Last week's column - on progress made by Magneti-Marelli over 2014 energy-recovery systems - ended with the sentence: "Yes, [the team principals] did express reservations about the cost of the new power units - and these will certainly be more expensive than the antiquated V8s, whose roots stretch back to the past millennium, but that is a story for another day."
No sooner had that sentence been published than the 'day' arrived, with the main non-sporting discussion in the Montreal paddock being just that: the cost to teams of the 2014 V6 turbocharged units. The matter is of considerable concern to the independents, most of whom have managed to survive recent times thanks to bargain-basement - if such a term can be applied to a commodity currently coming in at around £7m per annum for a two-car-team supply - pricing levels on customer engines.
While the figure fluctuates between engine suppliers and is further influenced by the level of on-car branding (where applicable) and ancillaries, this excludes the cost of KERS, which adds anything from £1.5m to three times that to the bottom line.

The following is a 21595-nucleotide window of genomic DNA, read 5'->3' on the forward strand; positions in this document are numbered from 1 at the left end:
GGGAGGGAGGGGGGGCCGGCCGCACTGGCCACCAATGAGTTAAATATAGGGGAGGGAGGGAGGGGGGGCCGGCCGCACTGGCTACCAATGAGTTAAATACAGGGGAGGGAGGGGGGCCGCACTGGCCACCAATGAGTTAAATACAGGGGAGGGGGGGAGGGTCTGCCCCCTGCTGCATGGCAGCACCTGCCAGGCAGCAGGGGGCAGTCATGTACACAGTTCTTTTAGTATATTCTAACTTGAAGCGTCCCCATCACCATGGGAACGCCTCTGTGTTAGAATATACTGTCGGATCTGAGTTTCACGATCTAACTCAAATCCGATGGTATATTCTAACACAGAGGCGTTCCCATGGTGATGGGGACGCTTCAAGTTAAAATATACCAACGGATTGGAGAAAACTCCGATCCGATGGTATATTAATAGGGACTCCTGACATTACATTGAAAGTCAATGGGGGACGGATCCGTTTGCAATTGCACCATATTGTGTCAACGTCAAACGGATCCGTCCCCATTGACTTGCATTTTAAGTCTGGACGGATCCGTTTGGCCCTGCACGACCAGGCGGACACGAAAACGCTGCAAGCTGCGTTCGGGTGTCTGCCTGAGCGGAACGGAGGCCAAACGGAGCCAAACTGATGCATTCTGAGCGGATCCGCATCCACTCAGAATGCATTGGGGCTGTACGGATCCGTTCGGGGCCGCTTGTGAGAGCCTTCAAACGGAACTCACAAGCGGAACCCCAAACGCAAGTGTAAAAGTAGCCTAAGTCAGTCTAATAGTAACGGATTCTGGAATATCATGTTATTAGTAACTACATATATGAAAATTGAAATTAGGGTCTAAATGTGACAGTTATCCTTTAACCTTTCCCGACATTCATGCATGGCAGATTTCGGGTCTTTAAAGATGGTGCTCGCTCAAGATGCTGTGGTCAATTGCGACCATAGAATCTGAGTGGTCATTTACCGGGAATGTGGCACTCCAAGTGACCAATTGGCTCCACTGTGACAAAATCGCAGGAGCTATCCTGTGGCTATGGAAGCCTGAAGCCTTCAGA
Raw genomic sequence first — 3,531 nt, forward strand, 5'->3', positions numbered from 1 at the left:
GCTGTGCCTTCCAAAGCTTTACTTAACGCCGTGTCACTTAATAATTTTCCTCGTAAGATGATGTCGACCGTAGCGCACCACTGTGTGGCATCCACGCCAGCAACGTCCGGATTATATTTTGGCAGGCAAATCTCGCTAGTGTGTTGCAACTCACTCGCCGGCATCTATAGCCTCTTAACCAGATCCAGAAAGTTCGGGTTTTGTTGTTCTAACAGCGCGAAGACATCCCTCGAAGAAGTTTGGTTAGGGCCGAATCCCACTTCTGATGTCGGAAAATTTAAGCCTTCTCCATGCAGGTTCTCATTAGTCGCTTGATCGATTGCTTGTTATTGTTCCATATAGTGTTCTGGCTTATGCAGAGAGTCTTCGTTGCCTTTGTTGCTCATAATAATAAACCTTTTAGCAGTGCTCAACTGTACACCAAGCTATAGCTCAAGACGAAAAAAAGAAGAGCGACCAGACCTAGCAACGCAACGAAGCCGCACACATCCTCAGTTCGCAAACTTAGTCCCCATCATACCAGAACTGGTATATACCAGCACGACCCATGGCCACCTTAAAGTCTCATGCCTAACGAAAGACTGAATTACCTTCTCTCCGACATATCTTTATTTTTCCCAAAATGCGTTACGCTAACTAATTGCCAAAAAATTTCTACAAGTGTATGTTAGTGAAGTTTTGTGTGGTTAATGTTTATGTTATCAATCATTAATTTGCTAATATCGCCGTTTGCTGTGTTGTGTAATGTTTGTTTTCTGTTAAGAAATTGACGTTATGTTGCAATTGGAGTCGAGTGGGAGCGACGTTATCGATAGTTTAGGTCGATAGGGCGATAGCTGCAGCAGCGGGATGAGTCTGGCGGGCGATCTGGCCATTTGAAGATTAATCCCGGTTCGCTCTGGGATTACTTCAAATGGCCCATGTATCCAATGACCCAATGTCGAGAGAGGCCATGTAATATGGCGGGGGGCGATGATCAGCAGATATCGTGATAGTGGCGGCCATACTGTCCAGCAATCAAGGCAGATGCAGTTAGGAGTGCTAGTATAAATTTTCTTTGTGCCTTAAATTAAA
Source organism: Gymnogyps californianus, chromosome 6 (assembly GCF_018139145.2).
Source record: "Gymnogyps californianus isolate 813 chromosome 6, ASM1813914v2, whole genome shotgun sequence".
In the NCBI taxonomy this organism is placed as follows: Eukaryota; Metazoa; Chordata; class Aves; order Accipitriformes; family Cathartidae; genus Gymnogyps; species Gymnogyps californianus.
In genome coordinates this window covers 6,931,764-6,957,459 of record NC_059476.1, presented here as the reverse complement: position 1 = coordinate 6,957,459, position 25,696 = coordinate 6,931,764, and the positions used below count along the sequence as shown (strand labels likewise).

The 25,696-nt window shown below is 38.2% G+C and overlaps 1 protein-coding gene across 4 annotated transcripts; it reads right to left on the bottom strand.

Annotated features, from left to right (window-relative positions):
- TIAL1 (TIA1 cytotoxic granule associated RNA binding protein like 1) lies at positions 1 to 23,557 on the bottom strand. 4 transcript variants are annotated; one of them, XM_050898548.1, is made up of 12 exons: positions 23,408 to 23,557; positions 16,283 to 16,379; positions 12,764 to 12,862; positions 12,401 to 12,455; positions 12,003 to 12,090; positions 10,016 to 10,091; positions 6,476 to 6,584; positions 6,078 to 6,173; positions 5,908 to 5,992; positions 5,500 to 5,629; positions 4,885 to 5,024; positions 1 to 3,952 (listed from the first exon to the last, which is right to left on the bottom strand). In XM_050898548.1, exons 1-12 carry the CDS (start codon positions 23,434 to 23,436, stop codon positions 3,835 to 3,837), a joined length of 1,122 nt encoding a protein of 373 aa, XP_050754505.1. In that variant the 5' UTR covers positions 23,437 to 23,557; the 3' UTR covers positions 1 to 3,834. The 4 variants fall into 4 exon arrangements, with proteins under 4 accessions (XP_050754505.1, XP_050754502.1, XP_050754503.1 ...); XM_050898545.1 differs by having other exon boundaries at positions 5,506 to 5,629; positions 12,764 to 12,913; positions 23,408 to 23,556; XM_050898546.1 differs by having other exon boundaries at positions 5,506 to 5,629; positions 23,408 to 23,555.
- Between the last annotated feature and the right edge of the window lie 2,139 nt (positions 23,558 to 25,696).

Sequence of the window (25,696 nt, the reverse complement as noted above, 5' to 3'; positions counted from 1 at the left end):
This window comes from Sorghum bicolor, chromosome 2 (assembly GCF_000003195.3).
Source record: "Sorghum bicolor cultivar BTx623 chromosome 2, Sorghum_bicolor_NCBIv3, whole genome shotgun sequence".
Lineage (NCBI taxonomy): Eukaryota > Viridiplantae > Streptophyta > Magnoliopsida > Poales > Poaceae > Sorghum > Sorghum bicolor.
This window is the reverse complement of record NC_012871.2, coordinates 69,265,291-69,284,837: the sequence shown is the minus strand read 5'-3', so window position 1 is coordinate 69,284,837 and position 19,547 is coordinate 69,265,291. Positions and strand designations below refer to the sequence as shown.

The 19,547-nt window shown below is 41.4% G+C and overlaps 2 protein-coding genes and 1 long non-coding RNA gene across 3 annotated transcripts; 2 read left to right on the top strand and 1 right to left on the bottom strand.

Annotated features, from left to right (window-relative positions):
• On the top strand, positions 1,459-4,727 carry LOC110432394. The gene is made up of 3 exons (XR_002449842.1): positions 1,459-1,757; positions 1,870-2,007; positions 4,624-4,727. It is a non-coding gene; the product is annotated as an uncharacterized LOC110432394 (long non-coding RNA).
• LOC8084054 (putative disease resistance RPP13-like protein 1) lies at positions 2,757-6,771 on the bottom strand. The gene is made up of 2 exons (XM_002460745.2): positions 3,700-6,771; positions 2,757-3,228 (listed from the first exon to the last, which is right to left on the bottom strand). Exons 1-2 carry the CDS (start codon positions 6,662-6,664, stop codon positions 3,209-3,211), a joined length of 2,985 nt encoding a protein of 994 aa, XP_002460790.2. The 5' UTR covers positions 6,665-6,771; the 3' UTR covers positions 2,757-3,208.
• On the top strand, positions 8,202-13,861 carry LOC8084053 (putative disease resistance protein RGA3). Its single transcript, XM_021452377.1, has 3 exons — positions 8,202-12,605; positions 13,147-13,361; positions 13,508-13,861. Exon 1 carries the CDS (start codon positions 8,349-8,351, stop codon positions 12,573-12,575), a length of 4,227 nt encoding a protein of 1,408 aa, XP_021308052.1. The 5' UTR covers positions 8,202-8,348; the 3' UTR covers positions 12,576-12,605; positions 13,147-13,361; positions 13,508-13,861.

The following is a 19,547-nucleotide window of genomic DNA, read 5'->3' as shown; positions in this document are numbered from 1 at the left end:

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South African-born Dieter trained as industrial engineer before holding down a variety of senior motor industry marketing and manufacturing positions. At the age of 40 he decided to follow his passion, and became the first and only South African journalist to cover Formula 1 regularly. Dieter joined AtlasF1 at the beginning of 2004 – a year prior to its merger with Autosport – and his regular column offers an intriguing analysis of F1’s politicking and commercial chicanery. Although now also proudly Belgian, he gives his domicile as "Wherever F1 duplicity lurks".@RacingLines More features by Dieter Rencken